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A Thousand Front Kicks

06/17/2012, 6:23am MDT
By Eric Evans, 1st dan

I was getting faster with each crane I made.

Recently a co-worker and I were discussing a project his son had.  In origami it is considered a rite of passage.  His son was tasked with folding 1000 paper cranes.  As an off hand comment, he stated that I should try it sometime.  So I have.  Around 100 cranes in I started to notice something.  I was getting faster with each crane I made.  I was able to modify the size or make the folds more efficiently.  I also noticed that the majority of the folds for the crane are used in other origami figures.  If any of the initial folds were not crisp, the overall quality of the final product was skewed.

In Moo Sul Kwan Taekwondo, this is similar to our front kicks.  It takes the perfect practice of over a thousand front kicks to become proficient.  The more we practice, the faster we are able to execute the kick.  Each front kick can also be broken down into individual components.  Similar to individual folds.  If any of the moves are not crisp, the overall front kick will lack quality and finality.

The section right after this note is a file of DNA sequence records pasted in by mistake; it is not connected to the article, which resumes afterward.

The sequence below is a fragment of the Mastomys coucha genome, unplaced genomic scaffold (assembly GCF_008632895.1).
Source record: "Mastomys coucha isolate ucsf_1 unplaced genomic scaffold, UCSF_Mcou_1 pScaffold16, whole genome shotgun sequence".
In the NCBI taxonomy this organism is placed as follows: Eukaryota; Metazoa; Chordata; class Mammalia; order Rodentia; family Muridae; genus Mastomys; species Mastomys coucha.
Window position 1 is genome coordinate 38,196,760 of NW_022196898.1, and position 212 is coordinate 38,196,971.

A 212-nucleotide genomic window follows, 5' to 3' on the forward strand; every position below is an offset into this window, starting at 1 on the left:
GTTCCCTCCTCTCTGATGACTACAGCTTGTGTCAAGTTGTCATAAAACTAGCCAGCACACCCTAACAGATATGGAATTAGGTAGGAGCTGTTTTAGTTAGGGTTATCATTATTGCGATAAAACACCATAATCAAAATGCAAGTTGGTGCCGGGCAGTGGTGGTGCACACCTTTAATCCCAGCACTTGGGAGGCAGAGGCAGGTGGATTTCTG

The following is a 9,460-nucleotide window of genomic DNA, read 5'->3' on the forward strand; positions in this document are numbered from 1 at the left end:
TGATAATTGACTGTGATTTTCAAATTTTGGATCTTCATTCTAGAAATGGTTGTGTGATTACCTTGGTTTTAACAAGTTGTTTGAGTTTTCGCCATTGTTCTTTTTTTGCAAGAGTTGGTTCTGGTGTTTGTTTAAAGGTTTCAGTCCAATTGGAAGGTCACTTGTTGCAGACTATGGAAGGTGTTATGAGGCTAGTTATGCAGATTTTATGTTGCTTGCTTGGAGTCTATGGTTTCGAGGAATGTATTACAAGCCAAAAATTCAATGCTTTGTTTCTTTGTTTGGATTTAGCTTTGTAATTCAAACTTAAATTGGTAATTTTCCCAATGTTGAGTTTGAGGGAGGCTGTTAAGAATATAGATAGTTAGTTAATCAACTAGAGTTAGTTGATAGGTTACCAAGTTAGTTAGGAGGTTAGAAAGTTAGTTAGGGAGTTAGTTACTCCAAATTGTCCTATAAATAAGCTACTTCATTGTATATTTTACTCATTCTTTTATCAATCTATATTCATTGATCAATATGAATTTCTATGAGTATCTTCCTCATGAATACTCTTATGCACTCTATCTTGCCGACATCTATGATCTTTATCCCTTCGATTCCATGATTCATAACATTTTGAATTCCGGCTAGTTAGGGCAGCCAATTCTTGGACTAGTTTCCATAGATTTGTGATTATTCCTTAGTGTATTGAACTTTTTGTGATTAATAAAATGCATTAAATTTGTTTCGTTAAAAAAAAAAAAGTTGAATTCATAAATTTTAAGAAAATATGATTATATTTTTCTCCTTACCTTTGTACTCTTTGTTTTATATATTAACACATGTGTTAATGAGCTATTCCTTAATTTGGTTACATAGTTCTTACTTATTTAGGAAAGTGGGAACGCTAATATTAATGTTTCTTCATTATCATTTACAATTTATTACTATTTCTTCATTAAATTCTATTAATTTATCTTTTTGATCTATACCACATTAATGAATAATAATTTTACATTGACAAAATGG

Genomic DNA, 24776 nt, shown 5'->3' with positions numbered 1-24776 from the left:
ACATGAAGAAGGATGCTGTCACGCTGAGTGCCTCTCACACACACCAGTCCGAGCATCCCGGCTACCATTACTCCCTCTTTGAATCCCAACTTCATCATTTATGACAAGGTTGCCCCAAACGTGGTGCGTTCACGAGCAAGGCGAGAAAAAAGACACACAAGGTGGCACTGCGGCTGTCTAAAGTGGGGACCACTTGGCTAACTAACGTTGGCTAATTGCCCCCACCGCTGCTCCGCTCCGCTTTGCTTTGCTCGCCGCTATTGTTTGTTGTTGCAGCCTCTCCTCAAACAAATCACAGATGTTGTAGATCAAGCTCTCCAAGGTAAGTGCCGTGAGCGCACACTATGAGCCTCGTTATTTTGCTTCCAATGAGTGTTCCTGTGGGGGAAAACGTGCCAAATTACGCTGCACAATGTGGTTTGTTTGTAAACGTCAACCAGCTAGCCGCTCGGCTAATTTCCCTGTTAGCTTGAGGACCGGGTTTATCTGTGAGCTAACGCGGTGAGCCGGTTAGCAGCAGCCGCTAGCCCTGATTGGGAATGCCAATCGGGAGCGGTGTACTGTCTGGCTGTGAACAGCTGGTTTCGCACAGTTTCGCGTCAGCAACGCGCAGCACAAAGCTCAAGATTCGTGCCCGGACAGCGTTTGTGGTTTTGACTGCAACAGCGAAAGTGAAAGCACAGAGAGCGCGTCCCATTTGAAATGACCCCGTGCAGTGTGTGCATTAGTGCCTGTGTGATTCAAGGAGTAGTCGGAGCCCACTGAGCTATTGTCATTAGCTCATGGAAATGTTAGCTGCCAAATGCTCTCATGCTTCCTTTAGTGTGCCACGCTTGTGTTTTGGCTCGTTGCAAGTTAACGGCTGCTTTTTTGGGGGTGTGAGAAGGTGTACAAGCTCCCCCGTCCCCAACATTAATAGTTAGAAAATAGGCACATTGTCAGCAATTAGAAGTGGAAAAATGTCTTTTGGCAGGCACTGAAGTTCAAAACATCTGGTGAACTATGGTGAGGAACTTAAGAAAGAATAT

A front kick must start from a good stance.
  The eyes and upper body must be aligned correctly.
  Weight is shifted to the front leg.
  The knees must rub together as the back knee is raised to the chest.
  The kicking foot is brought up towards the back as the knee is raised.
  The focus hand is used to provide a target for the kicking foot.
  As the Kicking foot is extended, the knee continues to raise.
  The ball of the foot is extended as the foot reaches the target.
  The leg is rechambered. This allows for another kick.
  Then the leg is placed intentionally back into the starting stance.

These key components of a front kick carry over into the roundhouse.  In a roundhouse kick, stance, eyes, balance, knee position, foot position and re-chambering are all important.  The roundhouse adds complexity by adding a pivot and opening the hips rather than rubbing the knees like the front kick.

The building blocks do not stop there.  The components of a front kick and round house are used in a side kick.  Each of the three basic kicks are then used as the foundation of advance kicks.  This is why it is so important to focus on the basics.  If I attempted to fold the most difficult origami in sculpture, I would most likely fail if I had not practiced the basics over and over.  The same is true for advanced kicks. Thousands of repetitions must be put in place using dedicated effort before a student will be successful at more advanced kicks.
 

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